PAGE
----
July 30, 2013
1 min read

Insulin glargine vs. NPH did not increase risk for cancer

You've successfully added to your alerts. You will receive an email when new content is published.

Click Here to Manage Email Alerts

We were unable to process your request. Please try again later. If you continue to have this issue please contact customerservice@slackinc.com.

Despite recent studies investigating possible associations between insulin glargine and cancer, the risk is no higher with glargine vs. human neutral protamine Hagedorn insulin, according to researchers.

“In our large, new user, active comparator cohort study, we found no evidence that initiating patients with diabetes with insulin glargine leads to a higher risk of cancer compared with initiating similar patients on human insulin (NPH),” Til Stürmer, MD, PhD, of the department of epidemiology at the University of North Carolina at Chapel Hill, and colleagues wrote. “This result was consistent for overall and specific cancers (breast, prostate, colon) and a variety of sensitivity analyses addressing the relation of timing of insulin initiation with the risk for cancer (time after initiation, induction periods, lag times), subgroups, and the potential for unmeasured confounding by BMI and severity of diabetes.”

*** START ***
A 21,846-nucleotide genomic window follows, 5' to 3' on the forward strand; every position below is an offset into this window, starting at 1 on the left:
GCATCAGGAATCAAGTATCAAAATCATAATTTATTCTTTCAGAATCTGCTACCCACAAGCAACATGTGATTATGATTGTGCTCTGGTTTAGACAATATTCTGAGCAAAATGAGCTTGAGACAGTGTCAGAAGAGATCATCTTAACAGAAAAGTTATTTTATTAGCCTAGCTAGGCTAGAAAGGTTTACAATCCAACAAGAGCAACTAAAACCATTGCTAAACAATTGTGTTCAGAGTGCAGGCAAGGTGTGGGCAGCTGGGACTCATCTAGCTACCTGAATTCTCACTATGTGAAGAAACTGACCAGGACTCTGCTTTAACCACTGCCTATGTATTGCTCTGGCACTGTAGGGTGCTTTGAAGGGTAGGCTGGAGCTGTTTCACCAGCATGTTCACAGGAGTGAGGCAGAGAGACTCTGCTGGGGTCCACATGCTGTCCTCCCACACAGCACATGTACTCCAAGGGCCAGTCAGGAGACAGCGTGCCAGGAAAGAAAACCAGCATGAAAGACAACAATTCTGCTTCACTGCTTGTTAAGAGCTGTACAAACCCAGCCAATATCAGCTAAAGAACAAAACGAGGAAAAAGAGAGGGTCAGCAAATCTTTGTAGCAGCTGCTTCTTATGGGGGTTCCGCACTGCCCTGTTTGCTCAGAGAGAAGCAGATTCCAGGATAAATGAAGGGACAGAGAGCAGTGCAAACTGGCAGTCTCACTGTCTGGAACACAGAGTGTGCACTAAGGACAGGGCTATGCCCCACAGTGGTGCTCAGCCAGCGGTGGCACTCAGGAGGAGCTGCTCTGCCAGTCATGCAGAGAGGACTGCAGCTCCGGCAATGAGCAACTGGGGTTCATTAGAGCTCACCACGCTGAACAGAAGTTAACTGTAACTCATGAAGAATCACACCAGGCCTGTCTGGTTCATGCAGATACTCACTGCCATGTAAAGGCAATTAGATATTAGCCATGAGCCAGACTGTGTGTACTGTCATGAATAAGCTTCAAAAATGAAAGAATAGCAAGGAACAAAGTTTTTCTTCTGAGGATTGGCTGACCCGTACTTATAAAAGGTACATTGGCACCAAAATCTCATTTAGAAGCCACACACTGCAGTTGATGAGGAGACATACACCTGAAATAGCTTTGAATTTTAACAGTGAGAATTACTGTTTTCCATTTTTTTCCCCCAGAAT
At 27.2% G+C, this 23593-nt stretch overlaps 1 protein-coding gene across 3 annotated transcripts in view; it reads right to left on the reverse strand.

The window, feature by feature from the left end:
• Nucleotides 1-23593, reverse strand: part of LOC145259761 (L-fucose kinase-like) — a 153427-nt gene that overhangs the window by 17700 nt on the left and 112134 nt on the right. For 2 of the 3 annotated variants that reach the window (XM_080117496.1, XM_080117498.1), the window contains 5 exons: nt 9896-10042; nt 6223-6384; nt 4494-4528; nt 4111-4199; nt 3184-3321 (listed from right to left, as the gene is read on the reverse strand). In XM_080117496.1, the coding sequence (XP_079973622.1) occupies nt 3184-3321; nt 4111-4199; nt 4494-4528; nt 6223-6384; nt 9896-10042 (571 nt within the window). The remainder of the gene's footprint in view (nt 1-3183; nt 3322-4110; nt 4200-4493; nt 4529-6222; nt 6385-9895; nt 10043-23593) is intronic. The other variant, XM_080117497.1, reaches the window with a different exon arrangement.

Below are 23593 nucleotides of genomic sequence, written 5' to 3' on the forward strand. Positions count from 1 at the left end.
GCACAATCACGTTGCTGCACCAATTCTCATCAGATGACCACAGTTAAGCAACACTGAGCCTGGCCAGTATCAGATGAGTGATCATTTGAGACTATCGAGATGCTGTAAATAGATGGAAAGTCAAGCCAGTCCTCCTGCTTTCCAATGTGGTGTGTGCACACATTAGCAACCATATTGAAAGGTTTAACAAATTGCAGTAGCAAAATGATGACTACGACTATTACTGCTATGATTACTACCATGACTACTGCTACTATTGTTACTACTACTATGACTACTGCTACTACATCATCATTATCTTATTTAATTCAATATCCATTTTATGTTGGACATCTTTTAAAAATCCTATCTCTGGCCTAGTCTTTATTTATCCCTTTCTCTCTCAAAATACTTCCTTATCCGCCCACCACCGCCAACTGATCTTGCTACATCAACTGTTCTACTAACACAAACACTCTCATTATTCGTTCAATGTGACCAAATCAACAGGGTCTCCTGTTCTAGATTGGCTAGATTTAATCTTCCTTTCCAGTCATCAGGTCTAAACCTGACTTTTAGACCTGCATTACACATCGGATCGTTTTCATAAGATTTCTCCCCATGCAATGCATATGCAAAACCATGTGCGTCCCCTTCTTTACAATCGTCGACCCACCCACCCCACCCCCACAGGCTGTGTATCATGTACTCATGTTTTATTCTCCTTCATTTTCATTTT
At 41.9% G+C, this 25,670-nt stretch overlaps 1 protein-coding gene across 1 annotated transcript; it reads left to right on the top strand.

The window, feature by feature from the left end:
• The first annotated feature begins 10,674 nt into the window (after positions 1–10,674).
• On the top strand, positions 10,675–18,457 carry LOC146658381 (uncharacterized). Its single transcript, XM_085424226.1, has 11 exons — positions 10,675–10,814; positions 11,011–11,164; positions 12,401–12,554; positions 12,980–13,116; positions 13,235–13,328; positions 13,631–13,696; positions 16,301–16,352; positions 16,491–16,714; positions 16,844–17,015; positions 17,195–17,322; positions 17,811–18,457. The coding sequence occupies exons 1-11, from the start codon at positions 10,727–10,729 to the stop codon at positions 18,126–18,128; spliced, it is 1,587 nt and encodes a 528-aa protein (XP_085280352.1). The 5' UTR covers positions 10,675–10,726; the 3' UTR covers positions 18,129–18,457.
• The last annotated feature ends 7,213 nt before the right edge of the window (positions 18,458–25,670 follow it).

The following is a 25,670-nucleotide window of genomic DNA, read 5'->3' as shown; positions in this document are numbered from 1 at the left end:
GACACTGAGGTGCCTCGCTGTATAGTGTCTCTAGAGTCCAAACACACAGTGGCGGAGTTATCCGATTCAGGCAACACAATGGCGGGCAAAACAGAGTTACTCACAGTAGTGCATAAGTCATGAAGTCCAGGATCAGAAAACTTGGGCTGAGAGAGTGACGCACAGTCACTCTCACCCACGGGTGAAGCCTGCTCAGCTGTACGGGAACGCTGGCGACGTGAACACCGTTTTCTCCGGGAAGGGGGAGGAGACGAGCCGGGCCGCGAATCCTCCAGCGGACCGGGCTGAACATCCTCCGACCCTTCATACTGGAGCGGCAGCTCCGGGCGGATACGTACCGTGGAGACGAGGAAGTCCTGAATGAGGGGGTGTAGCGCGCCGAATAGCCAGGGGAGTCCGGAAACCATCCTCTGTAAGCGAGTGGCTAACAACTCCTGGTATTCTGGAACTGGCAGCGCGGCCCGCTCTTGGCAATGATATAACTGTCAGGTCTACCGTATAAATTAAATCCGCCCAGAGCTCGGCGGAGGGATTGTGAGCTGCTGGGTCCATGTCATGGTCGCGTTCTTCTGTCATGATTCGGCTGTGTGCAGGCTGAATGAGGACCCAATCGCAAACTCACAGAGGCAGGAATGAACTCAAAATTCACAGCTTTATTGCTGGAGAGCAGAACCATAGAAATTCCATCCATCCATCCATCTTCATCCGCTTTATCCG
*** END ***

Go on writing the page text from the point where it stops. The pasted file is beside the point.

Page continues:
The researchers collected data from registries to identify patients who were initially prescribed insulin glargine or NPH. According to data, more patients initiated glargine (n=43,306) compared with NPH (n=9,147). Of those patients who started on glargine, with a mean follow-up of 1.2 years (50,548 person-years), 993 developed cancer (HR=1.12; 95% CI, 0.95-1.32).

“Based on previous studies and the substantial contribution of our study, we conclude that there does not seem to be an increased risk for cancer, including breast cancer, after initiation of glargine compared with NPH in patients with mostly type 2 diabetes,” the researchers wrote.

Disclosure: Stürmer reports research funding as principal investigator of the UNC DEcIDE center from the Agency for Healthcare Research and Quality and from the Patient Centered Outcomes Research Institute. He receives salary support from the Center for Pharmacoepidemiology, funded by GlaxoSmithKline; unrestricted research grants from Merck and Sanofi to the University of North Carolina. See the full study for other researchers’ relevant financial disclosures.